5 years ago

Evidence from amber for the origins of termitophily

Evidence from amber for the origins of termitophily
Munetoshi Maruyama, Joseph Parker, Shûhei Yamamoto


Fossil morphology is often used to infer the ecology of extinct species. In a recent report in Current Biology, Cai and colleagues [1] described an extinct rove beetle, Cretotrichopsenius burmiticus, from two specimens in mid-Cretaceous Burmese amber (∼99 million years old). Based on morphology and the taxonomic group to which the specimens belong, the authors proposed that Cretotrichopsenius was a termitophile — a socially parasitic symbiont of termite colonies. Moreover, the new taxon was claimed to represent the oldest "unequivocal" termitophile so far discovered, pushing back the known evolutionary history of termitophily by ∼80 million years, close to the origin of termite eusociality. Cretotrichopsenius is certainly an important discovery for understanding the evolutionary steps leading to this type of social insect symbiosis. However, we issue a caveat here concerning the authors' assertion that Cretotrichopsenius was truly termitophilous. Additionally, we question the authors' representation of a previously published, likely-termitophilous rove beetle in Burmese amber [2].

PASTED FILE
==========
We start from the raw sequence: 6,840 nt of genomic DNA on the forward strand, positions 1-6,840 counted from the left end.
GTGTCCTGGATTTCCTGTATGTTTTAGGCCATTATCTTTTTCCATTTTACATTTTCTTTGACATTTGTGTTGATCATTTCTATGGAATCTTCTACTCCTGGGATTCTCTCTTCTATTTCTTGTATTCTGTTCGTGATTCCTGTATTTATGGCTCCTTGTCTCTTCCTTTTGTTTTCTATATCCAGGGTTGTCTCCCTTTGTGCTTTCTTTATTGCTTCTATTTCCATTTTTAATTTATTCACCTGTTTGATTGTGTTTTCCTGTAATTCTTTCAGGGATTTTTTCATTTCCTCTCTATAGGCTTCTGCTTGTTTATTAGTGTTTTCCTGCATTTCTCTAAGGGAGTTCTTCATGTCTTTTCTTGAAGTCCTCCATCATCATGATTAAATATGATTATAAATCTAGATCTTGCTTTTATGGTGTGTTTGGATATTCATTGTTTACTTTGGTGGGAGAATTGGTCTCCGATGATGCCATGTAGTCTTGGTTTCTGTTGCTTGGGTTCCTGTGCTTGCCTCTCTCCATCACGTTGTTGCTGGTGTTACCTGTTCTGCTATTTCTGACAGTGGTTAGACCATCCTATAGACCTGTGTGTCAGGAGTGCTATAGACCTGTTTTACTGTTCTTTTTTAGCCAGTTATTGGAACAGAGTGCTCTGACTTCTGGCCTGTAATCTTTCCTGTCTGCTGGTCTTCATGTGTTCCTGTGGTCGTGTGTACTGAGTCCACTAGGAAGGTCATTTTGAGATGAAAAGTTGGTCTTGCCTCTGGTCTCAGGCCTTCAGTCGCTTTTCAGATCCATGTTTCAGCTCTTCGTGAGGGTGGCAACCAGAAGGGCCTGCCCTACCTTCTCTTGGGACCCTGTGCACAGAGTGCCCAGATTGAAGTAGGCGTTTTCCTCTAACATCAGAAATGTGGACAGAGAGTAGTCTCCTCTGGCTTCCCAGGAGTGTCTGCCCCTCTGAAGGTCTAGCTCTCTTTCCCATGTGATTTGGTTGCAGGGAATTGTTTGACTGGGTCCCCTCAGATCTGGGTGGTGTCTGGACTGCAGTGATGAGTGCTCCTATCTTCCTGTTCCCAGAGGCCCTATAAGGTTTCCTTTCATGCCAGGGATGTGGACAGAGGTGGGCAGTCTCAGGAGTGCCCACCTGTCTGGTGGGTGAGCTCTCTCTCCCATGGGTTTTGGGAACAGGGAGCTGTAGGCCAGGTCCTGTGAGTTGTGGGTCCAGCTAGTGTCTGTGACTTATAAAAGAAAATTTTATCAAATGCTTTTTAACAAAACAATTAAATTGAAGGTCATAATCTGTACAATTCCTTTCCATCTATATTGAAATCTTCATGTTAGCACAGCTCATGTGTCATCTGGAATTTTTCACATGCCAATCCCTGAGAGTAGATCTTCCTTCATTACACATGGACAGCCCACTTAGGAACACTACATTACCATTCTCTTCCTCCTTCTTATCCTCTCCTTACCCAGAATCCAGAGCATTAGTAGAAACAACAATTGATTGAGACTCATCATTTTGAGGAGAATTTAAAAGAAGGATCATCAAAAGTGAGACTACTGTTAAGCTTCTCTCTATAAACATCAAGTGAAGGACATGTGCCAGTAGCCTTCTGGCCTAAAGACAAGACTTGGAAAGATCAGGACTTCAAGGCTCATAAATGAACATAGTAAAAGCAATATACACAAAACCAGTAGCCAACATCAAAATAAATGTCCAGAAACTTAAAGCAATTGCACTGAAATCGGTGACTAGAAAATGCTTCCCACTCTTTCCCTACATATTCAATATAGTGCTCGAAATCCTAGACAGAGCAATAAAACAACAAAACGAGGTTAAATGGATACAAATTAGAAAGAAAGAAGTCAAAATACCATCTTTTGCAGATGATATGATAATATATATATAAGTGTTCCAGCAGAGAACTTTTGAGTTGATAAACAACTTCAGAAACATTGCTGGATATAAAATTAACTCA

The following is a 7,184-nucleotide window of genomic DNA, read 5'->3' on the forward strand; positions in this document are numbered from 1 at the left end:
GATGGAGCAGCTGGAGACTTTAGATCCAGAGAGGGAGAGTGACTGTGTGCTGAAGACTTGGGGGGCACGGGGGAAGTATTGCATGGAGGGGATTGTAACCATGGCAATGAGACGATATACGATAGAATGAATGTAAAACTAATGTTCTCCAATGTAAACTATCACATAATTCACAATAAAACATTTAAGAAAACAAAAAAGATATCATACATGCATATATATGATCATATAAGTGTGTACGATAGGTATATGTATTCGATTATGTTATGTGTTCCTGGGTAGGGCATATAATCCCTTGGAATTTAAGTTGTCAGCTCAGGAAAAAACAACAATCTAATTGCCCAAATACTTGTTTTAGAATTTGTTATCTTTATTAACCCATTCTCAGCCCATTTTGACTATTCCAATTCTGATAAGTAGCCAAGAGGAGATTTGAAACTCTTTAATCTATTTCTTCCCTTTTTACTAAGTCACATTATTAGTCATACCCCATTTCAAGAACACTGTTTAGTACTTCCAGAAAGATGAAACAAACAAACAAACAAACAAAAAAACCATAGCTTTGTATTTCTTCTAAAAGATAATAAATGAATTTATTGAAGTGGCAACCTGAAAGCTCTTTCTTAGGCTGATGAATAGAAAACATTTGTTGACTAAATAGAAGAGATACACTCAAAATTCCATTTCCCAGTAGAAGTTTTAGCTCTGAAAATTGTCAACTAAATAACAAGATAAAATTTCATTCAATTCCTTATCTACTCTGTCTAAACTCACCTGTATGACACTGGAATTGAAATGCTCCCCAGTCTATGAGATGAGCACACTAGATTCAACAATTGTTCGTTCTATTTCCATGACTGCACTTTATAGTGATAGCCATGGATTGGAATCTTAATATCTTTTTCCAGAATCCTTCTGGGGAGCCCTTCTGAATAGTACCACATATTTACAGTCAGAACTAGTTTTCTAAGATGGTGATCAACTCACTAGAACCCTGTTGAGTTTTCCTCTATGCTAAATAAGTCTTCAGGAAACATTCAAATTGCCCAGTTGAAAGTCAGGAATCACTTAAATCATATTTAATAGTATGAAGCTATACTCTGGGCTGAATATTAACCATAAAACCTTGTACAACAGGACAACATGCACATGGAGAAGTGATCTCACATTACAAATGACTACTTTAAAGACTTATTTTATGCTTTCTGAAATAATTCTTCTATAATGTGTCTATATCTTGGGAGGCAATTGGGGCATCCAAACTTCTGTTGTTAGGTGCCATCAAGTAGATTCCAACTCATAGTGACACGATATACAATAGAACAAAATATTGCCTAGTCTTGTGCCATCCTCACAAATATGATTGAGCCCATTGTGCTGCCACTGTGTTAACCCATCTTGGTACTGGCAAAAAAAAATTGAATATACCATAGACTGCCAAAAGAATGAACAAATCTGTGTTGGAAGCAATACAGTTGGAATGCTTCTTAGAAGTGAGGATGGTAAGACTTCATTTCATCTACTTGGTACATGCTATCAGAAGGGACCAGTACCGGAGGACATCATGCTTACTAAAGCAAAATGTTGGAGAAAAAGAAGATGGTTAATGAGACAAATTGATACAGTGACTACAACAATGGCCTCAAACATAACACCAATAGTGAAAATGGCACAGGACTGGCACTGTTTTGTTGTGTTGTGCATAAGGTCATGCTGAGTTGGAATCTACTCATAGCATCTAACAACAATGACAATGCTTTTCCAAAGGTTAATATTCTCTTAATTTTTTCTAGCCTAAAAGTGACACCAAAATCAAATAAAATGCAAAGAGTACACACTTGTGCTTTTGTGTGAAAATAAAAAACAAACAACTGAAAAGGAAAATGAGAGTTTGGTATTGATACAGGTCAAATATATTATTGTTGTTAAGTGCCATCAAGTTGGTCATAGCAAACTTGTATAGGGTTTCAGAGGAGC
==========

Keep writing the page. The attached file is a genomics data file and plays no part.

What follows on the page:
Publisher URL: http://www.cell.com/current-biology/fulltext/S0960-9822(17)30851-5

DOI: 10.1016/j.cub.2017.06.078

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